Jim Holbeck, one of the plaintiffs suing to block Amendment C for violating the single-subject rule, says the Second Circuit Court’s acquiescence to the Attorney General’s ignoring of a legally served summons is one more example of South Dakota’s one-party corruption:
Last week, a motion for default judgment was denied after the South Dakota Attorney General’s office successfully argued it would not accept being notified of the lawsuit by certified mail.
“It seems like the connections are thick in this state and that people end up scratching each other’s backs. That’s what happened here,” Holbeck told KELOLAND News. “It’s a shame that we play these games to stall things so that we cannot make these decisions when we need to make them” [Eric Mayer, “‘That’s Not Democracy’: Lawmaker Concerned About Amendment C Legal Challenges,” KELO-TV, 2022.04.25].
Holbeck also nicely nutshells his legal argument as a reason every South Dakotan should vote against Amendment C:
“I’m not on the Supreme Court, obviously, but they looked at the marijuana law and they said that had two different subject matters on it,” Holbeck, a former government teacher and Harrisburg superintendent, said. “By golly, there’s no doubt in my mind this has two subject matters on it.”
The language of Amendment C on the ballot says it would require a 60% threshold for future ballot measures “imposing taxes or fees or obligating over $10 million.”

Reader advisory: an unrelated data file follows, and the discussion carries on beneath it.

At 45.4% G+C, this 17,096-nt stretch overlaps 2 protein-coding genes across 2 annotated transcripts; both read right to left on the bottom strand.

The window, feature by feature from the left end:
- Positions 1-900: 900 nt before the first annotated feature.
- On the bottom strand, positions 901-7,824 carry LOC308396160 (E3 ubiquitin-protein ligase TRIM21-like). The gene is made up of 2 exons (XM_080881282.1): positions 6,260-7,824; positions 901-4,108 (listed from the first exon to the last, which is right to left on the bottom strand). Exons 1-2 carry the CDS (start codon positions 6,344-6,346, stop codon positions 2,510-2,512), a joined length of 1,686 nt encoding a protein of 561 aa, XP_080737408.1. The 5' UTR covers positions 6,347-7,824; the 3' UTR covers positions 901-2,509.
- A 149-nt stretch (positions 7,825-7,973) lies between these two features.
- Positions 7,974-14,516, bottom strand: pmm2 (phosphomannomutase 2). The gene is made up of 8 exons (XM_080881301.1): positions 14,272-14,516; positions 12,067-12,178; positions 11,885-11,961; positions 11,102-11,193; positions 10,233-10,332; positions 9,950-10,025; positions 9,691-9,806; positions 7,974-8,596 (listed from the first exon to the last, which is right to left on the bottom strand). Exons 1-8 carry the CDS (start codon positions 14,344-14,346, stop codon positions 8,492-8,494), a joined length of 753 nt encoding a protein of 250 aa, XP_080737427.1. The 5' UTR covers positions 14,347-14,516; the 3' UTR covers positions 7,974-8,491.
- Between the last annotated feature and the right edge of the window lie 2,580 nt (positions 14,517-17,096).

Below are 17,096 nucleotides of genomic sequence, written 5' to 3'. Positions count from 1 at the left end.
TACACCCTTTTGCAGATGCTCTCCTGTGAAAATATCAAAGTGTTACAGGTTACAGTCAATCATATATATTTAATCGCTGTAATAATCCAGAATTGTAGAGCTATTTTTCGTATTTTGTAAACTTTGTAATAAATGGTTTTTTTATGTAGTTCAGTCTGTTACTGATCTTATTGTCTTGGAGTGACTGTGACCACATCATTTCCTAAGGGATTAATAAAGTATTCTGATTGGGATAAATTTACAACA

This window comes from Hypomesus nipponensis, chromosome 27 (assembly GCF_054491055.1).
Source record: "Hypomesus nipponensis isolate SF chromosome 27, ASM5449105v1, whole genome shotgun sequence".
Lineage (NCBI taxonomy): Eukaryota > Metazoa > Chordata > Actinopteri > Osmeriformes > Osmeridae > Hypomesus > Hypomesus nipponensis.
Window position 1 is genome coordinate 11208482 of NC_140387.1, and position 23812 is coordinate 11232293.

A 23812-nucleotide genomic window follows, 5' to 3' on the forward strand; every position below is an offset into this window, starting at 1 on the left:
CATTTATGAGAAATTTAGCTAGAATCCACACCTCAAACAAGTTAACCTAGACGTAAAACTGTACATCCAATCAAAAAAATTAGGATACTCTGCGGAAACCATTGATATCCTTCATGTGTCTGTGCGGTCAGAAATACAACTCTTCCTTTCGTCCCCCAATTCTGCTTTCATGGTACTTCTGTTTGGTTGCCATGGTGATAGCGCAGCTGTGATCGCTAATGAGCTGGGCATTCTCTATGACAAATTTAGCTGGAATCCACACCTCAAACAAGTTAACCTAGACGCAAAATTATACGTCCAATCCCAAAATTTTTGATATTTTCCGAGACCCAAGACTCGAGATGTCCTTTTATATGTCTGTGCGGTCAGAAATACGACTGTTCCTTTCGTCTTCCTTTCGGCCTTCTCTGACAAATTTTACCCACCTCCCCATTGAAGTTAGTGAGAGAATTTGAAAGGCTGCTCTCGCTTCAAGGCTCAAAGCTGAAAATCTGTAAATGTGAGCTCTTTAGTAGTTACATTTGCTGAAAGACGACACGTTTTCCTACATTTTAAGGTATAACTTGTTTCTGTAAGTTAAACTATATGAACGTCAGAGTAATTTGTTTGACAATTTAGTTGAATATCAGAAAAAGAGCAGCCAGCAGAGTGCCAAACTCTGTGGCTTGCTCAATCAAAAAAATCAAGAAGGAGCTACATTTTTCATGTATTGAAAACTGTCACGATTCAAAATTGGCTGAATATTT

“It says either raising taxes or spending money,” Holbeck said. “People could be for one or the other. I think what’s good for the goose is good for the gander. This is just wrong” [Mayer, 2022.04.25].
I’m no fan of the single-subject rule for constitutional amendments that Republicans proposed and voters approved in 2018. The single-subject rule is an infinitely malleable and possibly unconstitutional standard that gives the Republicans one more weapon to wield in their war on initiative and referendum. But as long as the single-subject rule remains the law of the land, folks like Holbeck and his co-plaintiff David Owen are free use it to beat back bad Republican ideas like requiring a 60% vote to pass fiscal ballot measures. Perhaps all those voters who supported the single-subject rule four years ago will show up at the polls over the next 40 days and provide the summary judgment against Amendment C that the corrupted court declined to issue.